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I did not find any suitable questions answered yet, so I'd like to know what is "better" C++ style in the mean of performance and/or memory.

Both codes are inside a method. The question is: When to declare long prio? And what are the implications?

Code 1

while (!myfile.eof())
{
   getline(myfile, line);
   long prio = strtol(line); // prio is declared here
   // put prio in map...
   // some other things
}

Code 2

long prio; // prio is declared here
while (!myfile.eof())
{
   getline(myfile, line);
   prio = strtol(line); 
   // put prio in map...
   // some other things
}
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2  
1  
Not really the same. The other's questions only points to speed. I also asked for implications, style and so on. Nevertheless I didn't find that question... –  tuergeist Apr 9 '10 at 8:16

3 Answers 3

up vote 3 down vote accepted

There is no difference in performance in this case. If you compare the generated code, it will very likely be the same for both cases.

I think the most common style is to declare the variable as close to its first use as possible, but as with all matters of style, it can be very subjective what is "best".

As others have mentioned, if possible it's better to confine each variable to as tight a scope as possible. Doing so reduces the risk of the variable being used in the wrong context, overwritten by mistake, and so on. It also reduces the amount of code you need to read in order to figure out where a variable is being used, which aids understanding of the code.

One advantage of declaring late is that for cases like these, where the value read is not modified during the rest of the body, it can be made const which helps clarity and readability. Since a const variable cannot be assigned to after being declared, this only works in the former style.

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3  
The rule of thumb going with this is: try to define it in the smallest scope possible. This prevents it from accidentally being used in another place. –  Thirler Apr 9 '10 at 7:36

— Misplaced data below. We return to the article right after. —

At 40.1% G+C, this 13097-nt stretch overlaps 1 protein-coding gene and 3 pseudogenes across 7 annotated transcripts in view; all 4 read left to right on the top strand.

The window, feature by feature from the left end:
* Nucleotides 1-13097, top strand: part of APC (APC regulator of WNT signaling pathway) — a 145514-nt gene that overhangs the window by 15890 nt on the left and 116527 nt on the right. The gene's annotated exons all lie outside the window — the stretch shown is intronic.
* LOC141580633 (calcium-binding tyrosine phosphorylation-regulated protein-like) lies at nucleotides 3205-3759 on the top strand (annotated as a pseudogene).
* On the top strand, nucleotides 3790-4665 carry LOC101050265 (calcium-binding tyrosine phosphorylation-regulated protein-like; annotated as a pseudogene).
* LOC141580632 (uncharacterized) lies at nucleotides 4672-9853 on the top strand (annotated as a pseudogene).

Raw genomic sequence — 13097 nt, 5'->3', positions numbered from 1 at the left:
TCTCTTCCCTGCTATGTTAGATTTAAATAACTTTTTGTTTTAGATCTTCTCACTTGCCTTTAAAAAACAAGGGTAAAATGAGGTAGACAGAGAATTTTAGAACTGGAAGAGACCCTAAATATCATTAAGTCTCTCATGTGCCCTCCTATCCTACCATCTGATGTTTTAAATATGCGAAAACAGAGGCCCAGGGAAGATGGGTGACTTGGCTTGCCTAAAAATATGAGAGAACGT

2  
+1 for suggesting to declare as close to the use as possible. Not only is it safer (because it will go out of scope where and become inaccessible where it isn't needed), but it makes the code infinitely more readable. It is also better, because the variable is declared and initialized in a single statement. –  Michael Aaron Safyan Apr 9 '10 at 7:51

It is always better to limit the scope of the variable to where it is being accessed. in this case its the while loop.

And if you are worrying whether prio will be declared each time the loop runs - :) - I can assure you that wont be the case (declaration is not a part of runtime code). there is no performance overhead in this.

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There is no difference in terms of performance, but IMHO, the former (declaring within the scope in which the varaible is used, and using an initializer in the declaration of the variable) is preferred.

The advantages to declaring variables closest to where they will be used are:

  • They go out of scope when no longer needed, which means that:
    • They won't be improperly accessed where they aren't used, and:
    • They will be destructed when no longer used (if it were a user-defined type with a destructor)
  • The declaration is visible in the code near where it is used, making it more readable
  • The use of an initializer in the declaration leaves no doubt that it is initialized before use
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